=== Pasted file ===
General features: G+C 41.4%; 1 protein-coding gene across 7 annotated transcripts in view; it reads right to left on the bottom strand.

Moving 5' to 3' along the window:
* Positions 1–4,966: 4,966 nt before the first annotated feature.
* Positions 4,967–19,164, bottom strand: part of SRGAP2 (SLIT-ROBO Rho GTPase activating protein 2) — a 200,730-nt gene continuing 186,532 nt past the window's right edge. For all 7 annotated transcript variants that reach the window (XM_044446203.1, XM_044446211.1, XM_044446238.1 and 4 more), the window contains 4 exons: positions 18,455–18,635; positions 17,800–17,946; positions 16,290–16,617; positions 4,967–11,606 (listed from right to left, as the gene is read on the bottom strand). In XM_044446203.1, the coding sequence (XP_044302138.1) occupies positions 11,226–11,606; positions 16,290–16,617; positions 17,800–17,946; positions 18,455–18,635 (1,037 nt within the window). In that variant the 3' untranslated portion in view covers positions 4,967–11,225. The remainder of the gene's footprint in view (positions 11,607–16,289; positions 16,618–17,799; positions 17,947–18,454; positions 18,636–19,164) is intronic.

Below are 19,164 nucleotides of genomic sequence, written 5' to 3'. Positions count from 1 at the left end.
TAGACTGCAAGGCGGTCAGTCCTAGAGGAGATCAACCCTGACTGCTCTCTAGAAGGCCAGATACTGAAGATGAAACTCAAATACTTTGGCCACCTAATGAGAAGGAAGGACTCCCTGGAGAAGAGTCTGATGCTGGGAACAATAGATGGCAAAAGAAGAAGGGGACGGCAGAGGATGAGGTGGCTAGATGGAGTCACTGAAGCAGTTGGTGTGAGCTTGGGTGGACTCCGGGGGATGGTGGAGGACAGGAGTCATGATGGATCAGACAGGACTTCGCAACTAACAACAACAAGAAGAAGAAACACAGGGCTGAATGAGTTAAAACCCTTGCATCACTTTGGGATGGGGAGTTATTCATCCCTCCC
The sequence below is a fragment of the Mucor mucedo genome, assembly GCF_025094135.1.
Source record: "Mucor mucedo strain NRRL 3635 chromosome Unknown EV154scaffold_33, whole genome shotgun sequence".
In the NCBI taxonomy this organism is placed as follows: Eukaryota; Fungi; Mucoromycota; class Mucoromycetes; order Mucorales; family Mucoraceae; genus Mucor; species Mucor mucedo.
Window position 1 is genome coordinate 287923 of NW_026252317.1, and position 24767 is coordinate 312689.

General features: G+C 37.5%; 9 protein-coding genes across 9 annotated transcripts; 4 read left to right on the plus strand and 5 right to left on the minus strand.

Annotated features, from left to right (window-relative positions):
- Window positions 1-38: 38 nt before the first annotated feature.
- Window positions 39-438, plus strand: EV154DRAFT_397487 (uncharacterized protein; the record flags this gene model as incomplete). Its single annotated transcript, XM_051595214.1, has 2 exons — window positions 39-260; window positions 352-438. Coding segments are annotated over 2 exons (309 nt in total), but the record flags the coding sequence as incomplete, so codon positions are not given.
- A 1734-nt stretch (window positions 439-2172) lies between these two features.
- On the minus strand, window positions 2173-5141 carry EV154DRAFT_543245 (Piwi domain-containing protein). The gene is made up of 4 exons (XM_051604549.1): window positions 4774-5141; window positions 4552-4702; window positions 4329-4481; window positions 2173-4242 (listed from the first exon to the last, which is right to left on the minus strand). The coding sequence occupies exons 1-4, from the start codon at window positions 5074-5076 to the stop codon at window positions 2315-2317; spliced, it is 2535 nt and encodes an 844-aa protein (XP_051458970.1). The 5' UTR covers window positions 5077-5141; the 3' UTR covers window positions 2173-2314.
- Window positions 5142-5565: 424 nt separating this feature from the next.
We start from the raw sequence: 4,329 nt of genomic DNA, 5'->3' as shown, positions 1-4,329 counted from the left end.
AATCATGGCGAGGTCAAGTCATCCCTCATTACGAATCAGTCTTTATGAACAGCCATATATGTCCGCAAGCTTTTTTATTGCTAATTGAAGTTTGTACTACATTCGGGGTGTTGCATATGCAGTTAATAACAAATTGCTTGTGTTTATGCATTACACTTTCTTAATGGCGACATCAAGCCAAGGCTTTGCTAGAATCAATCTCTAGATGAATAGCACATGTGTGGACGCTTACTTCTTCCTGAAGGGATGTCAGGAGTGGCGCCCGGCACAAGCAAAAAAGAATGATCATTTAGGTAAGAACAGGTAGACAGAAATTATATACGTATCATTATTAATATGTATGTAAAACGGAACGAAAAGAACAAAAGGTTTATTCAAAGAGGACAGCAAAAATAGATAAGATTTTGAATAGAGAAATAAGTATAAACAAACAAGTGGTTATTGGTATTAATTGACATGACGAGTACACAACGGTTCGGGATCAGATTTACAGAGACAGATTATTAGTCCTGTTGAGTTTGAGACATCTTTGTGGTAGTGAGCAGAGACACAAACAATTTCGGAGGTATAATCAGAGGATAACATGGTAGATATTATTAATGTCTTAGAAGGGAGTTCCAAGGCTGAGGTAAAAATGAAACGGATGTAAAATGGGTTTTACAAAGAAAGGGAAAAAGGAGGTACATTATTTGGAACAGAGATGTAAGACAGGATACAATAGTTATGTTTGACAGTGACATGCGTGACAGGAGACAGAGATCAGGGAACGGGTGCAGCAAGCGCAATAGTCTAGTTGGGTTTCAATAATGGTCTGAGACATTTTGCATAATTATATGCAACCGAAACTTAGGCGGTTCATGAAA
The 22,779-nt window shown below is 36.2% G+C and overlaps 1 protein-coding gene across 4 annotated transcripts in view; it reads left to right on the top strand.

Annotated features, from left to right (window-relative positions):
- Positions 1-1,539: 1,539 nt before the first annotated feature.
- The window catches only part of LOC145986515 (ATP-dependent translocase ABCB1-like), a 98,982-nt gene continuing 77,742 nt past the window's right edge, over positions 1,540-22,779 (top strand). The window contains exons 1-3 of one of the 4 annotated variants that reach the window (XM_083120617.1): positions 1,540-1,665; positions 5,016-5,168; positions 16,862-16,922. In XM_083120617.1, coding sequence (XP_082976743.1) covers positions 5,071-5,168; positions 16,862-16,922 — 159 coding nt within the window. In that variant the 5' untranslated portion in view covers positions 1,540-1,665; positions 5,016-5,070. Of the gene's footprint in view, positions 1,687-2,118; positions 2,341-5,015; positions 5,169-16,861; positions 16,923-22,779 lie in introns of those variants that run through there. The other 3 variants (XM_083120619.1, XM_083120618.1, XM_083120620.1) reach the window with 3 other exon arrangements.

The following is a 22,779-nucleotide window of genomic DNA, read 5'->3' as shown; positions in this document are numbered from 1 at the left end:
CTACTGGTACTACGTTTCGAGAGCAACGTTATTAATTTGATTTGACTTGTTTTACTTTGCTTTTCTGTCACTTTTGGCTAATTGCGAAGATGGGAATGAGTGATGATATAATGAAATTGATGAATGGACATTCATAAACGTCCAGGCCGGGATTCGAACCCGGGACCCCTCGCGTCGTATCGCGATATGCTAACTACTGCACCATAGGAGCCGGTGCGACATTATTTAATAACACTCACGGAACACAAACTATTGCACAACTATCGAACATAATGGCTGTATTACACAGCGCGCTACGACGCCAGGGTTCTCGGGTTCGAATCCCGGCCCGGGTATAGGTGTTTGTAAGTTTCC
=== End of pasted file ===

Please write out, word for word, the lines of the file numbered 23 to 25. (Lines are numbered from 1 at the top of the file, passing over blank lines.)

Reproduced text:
- The window catches only part of LOC145986515 (ATP-dependent translocase ABCB1-like), a 98,982-nt gene continuing 77,742 nt past the window's right edge, over positions 1,540-22,779 (top strand). The window contains exons 1-3 of one of the 4 annotated variants that reach the window (XM_083120617.1): positions 1,540-1,665; positions 5,016-5,168; positions 16,862-16,922. In XM_083120617.1, coding sequence (XP_082976743.1) covers positions 5,071-5,168; positions 16,862-16,922 — 159 coding nt within the window. In that variant the 5' untranslated portion in view covers positions 1,540-1,665; positions 5,016-5,070. Of the gene's footprint in view, positions 1,687-2,118; positions 2,341-5,015; positions 5,169-16,861; positions 16,923-22,779 lie in introns of those variants that run through there. The other 3 variants (XM_083120619.1, XM_083120618.1, XM_083120620.1) reach the window with 3 other exon arrangements.

The following is a 22,779-nucleotide window of genomic DNA, read 5'->3' as shown; positions in this document are numbered from 1 at the left end:
CTACTGGTACTACGTTTCGAGAGCAACGTTATTAATTTGATTTGACTTGTTTTACTTTGCTTTTCTGTCACTTTTGGCTAATTGCGAAGATGGGAATGAGTGATGATATAATGAAATTGATGAATGGACATTCATAAACGTCCAGGCCGGGATTCGAACCCGGGACCCCTCGCGTCGTATCGCGATATGCTAACTACTGCACCATAGGAGCCGGTGCGACATTATTTAATAACACTCACGGAACACAAACTATTGCACAACTATCGAACATAATGGCTGTATTACACAGCGCGCTACGACGCCAGGGTTCTCGGGTTCGAATCCCGGCCCGGGTATAGGTGTTTGTAAGTTTCC